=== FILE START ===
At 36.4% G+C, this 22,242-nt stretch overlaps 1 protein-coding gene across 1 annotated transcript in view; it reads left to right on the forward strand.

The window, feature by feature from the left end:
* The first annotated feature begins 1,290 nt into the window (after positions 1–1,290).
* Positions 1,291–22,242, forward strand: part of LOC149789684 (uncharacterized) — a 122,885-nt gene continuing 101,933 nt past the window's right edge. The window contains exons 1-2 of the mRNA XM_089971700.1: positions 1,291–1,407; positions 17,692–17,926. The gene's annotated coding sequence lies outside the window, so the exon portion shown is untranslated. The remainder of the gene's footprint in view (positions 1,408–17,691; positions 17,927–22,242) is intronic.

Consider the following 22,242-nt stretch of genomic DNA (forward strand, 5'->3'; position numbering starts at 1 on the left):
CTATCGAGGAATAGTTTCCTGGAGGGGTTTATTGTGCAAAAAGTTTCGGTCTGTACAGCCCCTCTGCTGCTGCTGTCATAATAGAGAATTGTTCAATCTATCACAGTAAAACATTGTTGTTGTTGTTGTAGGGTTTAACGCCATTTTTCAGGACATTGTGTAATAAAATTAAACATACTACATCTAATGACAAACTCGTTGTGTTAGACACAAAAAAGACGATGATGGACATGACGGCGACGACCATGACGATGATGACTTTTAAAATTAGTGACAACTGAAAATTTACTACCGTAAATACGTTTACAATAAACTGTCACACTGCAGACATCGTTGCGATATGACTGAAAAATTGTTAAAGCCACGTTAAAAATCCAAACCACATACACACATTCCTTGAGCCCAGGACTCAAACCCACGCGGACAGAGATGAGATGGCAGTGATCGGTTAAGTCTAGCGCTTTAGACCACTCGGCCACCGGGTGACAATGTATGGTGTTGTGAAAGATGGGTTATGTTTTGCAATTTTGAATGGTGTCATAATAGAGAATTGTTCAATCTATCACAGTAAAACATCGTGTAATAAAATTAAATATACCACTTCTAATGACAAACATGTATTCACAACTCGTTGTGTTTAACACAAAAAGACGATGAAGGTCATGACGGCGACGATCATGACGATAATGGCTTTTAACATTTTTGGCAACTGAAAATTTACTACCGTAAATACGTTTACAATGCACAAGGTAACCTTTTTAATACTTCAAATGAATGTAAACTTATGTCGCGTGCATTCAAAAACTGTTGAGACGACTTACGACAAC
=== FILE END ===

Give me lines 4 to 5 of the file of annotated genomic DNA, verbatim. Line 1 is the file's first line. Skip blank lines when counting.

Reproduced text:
* Positions 1,291–22,242, forward strand: part of LOC149789684 (uncharacterized) — a 122,885-nt gene continuing 101,933 nt past the window's right edge. The window contains exons 1-2 of the mRNA XM_089971700.1: positions 1,291–1,407; positions 17,692–17,926. The gene's annotated coding sequence lies outside the window, so the exon portion shown is untranslated. The remainder of the gene's footprint in view (positions 1,408–17,691; positions 17,927–22,242) is intronic.

Consider the following 22,242-nt stretch of genomic DNA (forward strand, 5'->3'; position numbering starts at 1 on the left):